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Showing posts from September, 2023

BREAKING CRICK FOOT NEWS | Wiener Juice Recipe Found In Hatfield

by Bone Jawnson This week, local Hatfield, Pennsylvania historian and acclaimed Crick Foot expert, Lou Farrell, discovered a, what seems to be an authentic, Wiener Juice recipe. Long known to hunters to be an effective method of attacking the local cryptid, an exact recipe was unknown. On September 30, Lou released information regarding the found document, which includes all local ingredients.  "I have transcribed a recipe for wiener juice that I found stuffed behind a wall when we were doing some remodeling. Seems like an authentic Hatfield Crick Foot lure from days long past, 2 Hatfield Original Franks ½ soft pretzel from the Trolly Stop 1 basil leaf from a plant bought  from The Hatfield Plant Lady 1 good shake of crushed red pepper from Vinny’s Pizzarama 1 quart water Chop the wieners into thin coins. Shred the pretzel into small pieces. Put the wieners, pretzel, basil, and red pepper in a small pot filled with water. Boil for 20 minutes. Set the pot on your porch for 10 days

"Video Violence" (1987) |

  "Video Violence" | Written by Gary P. Cohen & Paul Kay, Directed by Gary P. Cohen by Bone Jawnson "Video Violence" caught me off guard, but in a good way. I decided to watch this film because I discovered it was shot on a consumer-grade, home camcorder on VHS tape, and edited it in about eight hours in a borrowed studio. I knew this would be an epic, DIY experience, but I was not ready for the caliber of the story's acting, pacing, and flow. Honestly, I did not know anything about this movie except that it popped up on Tubi while I was browsing titles. I read that it was shot directly on video with a camcorder and knew that I had to watch it.  After doing some research about Gary P. Cohen, I found out that he is based in Middlesex County, New Jersey, and that he filmed "Video Violence" in and around Frenchtown, NJ. In fact, the bridge that is mainly featured in the film still stands and looks approximately the same in 2023. It appears that he had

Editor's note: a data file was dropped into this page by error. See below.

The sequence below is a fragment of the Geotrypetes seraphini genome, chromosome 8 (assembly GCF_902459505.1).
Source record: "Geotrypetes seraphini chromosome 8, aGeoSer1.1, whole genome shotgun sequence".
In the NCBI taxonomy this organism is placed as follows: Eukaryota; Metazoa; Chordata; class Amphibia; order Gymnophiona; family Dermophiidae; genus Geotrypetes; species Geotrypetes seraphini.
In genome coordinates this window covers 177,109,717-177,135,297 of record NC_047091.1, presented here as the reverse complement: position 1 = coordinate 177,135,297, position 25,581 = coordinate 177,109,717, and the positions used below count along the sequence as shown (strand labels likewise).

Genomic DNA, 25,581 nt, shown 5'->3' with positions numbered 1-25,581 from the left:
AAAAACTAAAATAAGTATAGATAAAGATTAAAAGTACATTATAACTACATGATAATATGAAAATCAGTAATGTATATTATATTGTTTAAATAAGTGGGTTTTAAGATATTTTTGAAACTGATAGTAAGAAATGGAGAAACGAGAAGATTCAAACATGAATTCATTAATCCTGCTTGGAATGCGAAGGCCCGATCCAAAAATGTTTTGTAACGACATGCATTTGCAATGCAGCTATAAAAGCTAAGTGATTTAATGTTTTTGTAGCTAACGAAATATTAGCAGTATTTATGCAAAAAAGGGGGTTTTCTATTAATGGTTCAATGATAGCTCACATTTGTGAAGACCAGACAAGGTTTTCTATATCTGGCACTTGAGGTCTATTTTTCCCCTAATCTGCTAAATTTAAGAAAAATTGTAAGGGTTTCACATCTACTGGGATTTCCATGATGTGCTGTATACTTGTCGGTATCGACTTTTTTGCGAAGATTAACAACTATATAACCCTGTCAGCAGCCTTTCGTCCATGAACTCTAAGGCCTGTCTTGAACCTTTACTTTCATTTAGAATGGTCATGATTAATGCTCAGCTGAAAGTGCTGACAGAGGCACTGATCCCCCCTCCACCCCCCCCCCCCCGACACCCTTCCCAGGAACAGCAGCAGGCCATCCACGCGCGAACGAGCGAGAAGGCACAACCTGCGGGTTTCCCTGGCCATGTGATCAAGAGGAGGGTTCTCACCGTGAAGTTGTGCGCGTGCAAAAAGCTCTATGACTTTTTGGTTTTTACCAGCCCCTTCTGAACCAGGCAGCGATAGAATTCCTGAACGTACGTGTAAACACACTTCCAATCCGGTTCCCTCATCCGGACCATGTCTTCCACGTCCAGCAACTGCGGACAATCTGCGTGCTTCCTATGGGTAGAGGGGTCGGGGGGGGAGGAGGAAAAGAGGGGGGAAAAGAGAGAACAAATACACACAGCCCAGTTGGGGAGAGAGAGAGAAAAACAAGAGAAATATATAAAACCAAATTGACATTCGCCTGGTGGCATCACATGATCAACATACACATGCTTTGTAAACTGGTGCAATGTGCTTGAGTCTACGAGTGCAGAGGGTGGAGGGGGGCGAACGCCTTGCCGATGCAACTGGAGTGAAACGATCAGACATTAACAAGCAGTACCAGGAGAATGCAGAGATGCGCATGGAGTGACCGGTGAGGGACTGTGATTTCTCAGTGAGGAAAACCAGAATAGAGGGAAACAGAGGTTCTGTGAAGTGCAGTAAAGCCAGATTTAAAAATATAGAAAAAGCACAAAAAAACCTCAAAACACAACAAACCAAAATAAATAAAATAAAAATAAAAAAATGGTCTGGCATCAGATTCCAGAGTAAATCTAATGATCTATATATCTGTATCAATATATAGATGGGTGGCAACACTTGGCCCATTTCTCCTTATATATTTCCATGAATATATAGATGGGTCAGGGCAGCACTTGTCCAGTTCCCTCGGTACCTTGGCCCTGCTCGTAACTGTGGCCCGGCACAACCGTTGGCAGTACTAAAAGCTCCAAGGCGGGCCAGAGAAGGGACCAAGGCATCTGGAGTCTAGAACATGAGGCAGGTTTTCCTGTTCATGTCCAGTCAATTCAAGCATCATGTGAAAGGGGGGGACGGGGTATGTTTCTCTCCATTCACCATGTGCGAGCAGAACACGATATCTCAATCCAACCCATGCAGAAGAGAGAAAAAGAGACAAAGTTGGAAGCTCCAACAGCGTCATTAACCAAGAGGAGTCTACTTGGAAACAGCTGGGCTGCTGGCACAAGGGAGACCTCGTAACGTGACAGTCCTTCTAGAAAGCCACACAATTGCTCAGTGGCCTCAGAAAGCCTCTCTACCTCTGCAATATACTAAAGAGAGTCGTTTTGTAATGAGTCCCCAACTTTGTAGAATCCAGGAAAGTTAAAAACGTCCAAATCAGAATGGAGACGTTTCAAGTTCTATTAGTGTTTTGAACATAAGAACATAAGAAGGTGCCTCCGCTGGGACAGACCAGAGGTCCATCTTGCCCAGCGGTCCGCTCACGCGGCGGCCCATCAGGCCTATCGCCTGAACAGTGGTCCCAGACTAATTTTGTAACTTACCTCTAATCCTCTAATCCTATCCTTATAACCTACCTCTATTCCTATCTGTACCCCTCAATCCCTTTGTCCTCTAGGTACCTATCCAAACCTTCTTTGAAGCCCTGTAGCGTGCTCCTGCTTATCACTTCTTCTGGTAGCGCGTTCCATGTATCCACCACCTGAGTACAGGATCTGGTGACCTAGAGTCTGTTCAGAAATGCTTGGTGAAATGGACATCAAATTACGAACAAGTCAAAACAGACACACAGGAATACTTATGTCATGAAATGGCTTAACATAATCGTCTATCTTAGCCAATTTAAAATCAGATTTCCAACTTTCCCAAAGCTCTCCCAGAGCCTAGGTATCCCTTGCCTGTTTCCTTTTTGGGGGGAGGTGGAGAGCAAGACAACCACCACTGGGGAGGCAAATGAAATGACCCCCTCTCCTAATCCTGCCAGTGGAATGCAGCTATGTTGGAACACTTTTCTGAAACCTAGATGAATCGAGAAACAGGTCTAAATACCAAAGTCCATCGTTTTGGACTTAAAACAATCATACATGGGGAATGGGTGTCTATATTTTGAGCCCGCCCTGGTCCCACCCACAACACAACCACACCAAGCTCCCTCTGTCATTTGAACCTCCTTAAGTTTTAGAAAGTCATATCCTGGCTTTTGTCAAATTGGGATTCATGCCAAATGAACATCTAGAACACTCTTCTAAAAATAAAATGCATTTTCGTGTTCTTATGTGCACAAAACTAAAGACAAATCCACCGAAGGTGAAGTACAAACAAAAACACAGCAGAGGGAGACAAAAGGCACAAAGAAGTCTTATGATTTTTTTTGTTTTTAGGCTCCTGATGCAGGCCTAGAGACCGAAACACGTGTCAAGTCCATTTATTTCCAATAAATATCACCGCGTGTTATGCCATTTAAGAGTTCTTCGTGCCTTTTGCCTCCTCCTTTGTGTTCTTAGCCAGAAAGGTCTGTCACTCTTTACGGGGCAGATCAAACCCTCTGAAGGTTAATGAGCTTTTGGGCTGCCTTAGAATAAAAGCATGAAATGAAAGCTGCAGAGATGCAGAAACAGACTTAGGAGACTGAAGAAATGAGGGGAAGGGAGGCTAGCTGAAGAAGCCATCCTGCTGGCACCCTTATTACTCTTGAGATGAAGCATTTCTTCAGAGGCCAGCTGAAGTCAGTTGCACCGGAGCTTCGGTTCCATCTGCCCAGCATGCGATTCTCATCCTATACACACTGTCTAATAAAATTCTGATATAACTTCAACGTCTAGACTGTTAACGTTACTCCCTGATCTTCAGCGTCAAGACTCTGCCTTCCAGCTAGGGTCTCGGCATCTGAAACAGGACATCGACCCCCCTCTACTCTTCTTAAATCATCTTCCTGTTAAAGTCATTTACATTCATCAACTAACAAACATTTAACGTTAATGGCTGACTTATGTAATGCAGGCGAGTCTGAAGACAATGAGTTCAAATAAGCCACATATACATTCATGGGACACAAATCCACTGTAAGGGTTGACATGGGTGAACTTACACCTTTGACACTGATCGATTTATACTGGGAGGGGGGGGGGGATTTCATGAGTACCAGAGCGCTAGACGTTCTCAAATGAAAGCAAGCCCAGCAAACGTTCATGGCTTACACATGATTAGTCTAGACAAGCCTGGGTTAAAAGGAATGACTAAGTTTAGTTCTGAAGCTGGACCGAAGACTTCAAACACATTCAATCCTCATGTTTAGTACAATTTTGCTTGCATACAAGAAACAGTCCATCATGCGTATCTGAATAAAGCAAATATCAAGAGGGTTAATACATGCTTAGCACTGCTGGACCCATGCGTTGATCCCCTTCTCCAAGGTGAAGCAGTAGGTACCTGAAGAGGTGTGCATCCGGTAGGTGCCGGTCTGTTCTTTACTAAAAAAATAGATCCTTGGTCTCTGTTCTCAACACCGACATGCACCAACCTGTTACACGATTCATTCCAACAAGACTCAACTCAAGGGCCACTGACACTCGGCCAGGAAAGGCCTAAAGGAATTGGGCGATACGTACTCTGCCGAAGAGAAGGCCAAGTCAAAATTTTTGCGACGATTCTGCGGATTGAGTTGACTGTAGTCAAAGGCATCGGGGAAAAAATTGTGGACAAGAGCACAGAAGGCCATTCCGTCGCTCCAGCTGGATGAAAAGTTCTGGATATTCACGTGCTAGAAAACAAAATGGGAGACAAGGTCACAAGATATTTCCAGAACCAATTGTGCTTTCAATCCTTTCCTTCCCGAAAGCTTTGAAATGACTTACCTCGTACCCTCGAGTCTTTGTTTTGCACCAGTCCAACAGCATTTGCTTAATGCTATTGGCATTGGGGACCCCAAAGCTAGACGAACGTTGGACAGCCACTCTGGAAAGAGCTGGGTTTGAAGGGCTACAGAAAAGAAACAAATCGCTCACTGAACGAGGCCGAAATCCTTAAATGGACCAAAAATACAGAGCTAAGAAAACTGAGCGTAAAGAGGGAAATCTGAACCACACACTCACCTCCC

"Auntie Lee's Meat Pies" (1992) |

  by Bone Jawnson      This viewing was chosen because I was flipping through the Tubi app on my Roku TV, saw the artwork, and said to myself, "This artwork and title look interesting, let's choose this one." I had no prior knowledge of this movie before viewing it, which I usually prefer. Once I started viewing, I was thrilled to see that the late, great Pat Morita himself was part of the cast, as well as Michael Berryman. This was also my introduction to the wonderful, offbeat actress Karen Black. I always love a good Michael Berryman appearance and it was very interesting to see Pat Morita perform a role outside of "The Karate Kid." Discovering Karen Black was a highlight of this viewing for me. I plan to dive deeply into her roles and hopefully plan a special "Black Friday" viewing and review in the future.       The premise of this movie seemed like it would equal a once-and-done watch for me; however, I was pleasantly surprised. Essentially, Kare

"Blood Feast" (1963) -

  Mal Arnold as killer Fuad Ramses by Bone Jawnson Going into "Blood Feast," I was not sure what to expect. I figured that it would be a slow-moving killer film with no substance or redeeming value. I did not do any prior research before my viewing because I wanted to go into an early 1960s horror film cold, so I could embrace it fully for what it was. I was taken back at how crisp and clean the scenes were, as well as their, in my opinion, great composition. As for the budget, this film was shot for about $24,000 which was low for the mid-sixties as the average film budget was about $1.5 million. Although this could be considered a low budget, it brought in around $4 million for investors, which can be considered a win for a first film of this nature.  The plot for "Blood Feast" is rather simple. A crazed caterer, Fuad Ramses, murders young women and includes some body parts in meals in a ritual sacrifice for the Egyptian goddess, Ishtar, in an attempt to bring her